Entrepreneurship Through Homeownership - Page 2 of 2

Entrepreneurship Through Homeownership

a child falls and gets hurt—which may happen—the cameras can show that it was an accident. In this business, there is always a risk that parents will make allegations; we want to be able to show what really occurred. In fact, we have an open-door policy, so parents are always welcome to see how we’re caring for their kids.”

Such constant reinvestment may help enhance operations, but it also can cause cash flow problems. “That was why I sold my house.” Turner says. “I received $150,000, which I needed to get rid of my debt and have capital to expand. But I found out that expanding to four centers was too much; it’s more profitable to operate the two larger ones.” After trimming her operations and establishing her business as a steady profit-generator, Turner went for a ride with her husband, driving by her old house. “We stopped and asked if they wanted to sell,” she says. “A month later we got a call from the owners, giving us first choice to buy it back for $160,000.” Now, Turner reports, things are going so well that the couple are spending their weekends looking for a new home so that they can trade up in the housing market. Even the most dedicated entrepreneur needs to take care of herself, too.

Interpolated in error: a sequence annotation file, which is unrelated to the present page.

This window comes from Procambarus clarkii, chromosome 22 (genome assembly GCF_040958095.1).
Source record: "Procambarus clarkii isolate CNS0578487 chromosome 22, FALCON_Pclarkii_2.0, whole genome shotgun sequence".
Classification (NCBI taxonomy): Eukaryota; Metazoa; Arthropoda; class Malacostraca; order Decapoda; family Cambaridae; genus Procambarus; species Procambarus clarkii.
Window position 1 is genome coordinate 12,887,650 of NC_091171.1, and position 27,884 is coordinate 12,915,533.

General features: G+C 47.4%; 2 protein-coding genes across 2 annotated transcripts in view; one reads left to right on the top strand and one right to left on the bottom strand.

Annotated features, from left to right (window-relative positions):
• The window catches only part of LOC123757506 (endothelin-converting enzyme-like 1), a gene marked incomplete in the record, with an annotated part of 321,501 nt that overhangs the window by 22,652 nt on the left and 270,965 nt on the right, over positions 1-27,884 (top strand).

Through trial and error, Turner learned what to do and what not to do when growing a business.
Some of her lessons include:

When you own the building where you do business, you won’t have to worry about crippling rent increases. Property ownership can also help you build your net worth, as it has for Turner.

Before putting money into your own pocket, put it back into your business to encourage growth. Turner even went so far as to sell her house when she needed capital.

At the same time, don’t go too far, too fast. With four centers, Turner wasn’t able to give each one the time it needed. After cutting back to the two largest centers, she has been able to manage her business efficiently.